So says Mark Taylor in a New York Times op-ed.

Most graduate programs in American universities produce a product for which there is no market (candidates for teaching positions that do not exist) and develop skills for which there is diminishing demand (research in subfields within subfields and publication in journals read by no one other than a few like-minded colleagues), all at a rapidly rising cost (sometimes well over $100,000 in student loans).

His piece questions the efficacy of graduate education, but many of his prescriptions could also be applied to undergraduate programs.  The gist of his concerns is that we’ve tilted so far in our graduate training toward academic specialization that our product has become idiosyncratic, unrewarding, and irrelevant to the larger society. This graduate training spills over to undergraduate teaching by reproducing a structure that keeps academic work in departmental silos. Here are a few of his suggestions for transforming the university:

Restructure the curriculum, beginning with graduate programs and proceeding as quickly as possible to undergraduate programs. The division-of-labor model of separate departments is obsolete and must be replaced with a curriculum structured like a web or complex adaptive network.

I personally love the use of the complex adaptive network metaphor. Some of my students are working on a project where they would gather our faculty’s research interests, code them and conduct a cluster or network analysis to determine cross-disciplinary commonalities. From there you could create learning communities of faculty and students that could then be linked to similar clusters around the world.

This complex adaptive system approach to developing a curriculum seems to be where our students live. I’ve had 2-3 students inquire about getting a Ph.D. and they all are drawn to interdisciplinary programs. Knowing what I know about the biases in academia, I’ve tried to encourage them to go for more traditional disciplinary-based programs so that they have more flexibility on the academic job market, but to little effect.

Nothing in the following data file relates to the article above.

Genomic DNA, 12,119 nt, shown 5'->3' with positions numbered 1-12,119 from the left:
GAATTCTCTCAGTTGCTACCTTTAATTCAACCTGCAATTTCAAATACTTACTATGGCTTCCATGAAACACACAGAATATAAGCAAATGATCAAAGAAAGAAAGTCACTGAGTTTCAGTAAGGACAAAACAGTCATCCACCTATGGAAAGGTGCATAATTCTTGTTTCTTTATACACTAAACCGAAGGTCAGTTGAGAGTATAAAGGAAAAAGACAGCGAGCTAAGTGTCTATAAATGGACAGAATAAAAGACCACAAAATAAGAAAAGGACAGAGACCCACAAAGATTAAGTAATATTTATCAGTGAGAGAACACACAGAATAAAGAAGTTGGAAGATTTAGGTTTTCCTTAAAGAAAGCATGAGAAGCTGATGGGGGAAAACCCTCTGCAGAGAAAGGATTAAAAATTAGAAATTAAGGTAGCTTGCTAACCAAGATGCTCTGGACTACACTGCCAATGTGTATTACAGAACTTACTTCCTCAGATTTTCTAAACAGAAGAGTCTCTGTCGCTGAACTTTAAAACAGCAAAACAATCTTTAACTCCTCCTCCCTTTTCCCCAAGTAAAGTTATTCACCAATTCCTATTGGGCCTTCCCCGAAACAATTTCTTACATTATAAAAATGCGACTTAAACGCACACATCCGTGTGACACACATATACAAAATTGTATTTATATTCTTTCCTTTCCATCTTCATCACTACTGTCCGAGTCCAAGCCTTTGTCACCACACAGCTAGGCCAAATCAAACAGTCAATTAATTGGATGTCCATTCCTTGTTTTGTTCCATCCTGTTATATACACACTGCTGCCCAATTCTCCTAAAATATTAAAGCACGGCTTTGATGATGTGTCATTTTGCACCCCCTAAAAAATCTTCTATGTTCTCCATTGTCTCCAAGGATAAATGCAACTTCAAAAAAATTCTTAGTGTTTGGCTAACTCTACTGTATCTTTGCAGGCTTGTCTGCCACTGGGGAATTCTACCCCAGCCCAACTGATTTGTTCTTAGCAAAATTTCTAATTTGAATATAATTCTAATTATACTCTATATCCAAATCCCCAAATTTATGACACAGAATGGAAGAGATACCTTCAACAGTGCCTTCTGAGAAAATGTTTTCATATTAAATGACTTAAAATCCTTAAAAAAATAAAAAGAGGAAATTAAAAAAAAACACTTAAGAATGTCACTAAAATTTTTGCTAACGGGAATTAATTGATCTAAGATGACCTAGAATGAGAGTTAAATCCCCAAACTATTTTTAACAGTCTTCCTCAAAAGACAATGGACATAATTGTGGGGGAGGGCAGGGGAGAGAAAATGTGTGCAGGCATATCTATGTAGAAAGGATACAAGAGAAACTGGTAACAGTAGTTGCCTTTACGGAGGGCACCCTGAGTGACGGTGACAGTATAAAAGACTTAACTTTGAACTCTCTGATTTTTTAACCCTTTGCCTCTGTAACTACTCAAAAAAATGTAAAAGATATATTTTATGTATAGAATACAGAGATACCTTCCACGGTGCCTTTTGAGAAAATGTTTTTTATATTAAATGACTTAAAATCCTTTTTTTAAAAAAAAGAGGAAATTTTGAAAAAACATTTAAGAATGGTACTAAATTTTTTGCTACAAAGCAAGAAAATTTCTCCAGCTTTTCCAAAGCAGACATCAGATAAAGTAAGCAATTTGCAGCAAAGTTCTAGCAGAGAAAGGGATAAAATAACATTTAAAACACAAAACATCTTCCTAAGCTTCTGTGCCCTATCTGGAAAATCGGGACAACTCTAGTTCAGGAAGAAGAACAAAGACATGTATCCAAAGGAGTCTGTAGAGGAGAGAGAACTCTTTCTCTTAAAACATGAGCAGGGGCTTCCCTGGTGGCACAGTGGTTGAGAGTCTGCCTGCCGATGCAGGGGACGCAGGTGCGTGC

I submit that our challenge is that Web 2.0 has stripped from the academy it’s monopoly on knowledge. Young people’s unfettered access to information (of both dubious and stellar quality) places greater demands on the university as an institution to be as flexible as Google in how we organize knowledge and information. When an institution comes to a student with a major checklist or an undergraduate curriculum checklist, an increasingly common response is to see it as an arbitrary set of hoops to jump rather than a carefully considered set of courses. In other words, it looks like Yahoo circa 1996 (i.e. knowledge organized in pre-selected categories).

Instead, our students expect the academy to have the same customizability, flexibility, and functionality of the Web searches they do everyday.

Which leads me to Taylor’s second prescription:

Abolish permanent departments, even for undergraduate education, and create problem-focused programs. These constantly evolving programs would have sunset clauses, and every seven years each one should be evaluated and either abolished, continued or significantly changed.

I’m inclined to agree with Michael Berube on this one — we should be careful not to conflate department with discipline. People can still operate within the structure of a department and pursue an interdisciplinary agenda (like a political scientist blog hosted by a Sociology association). I think completely untethering academics from disciplinary moorings is probably a bit too extreme and unnecessary in my view. There are some real benefits to being rooted in a “discipline.” You could accomplish Taylor’s goal by increasing the number of joint appointments or developing “programs” or “emphases” that get at the same objectives. Besides, if we abolished departments, what type of evaluation/peer review process would replace it?

Despite these reservations, I think the academy does require a serious rethink in no small part because the nature of idea dissemination has changed so radically. The larger question might be whether we should try to respond in kind or should we take William F. Buckley’s advice for budding conservatives and “stand athwart history yelling stop”!

I’d be curious to hear what others think.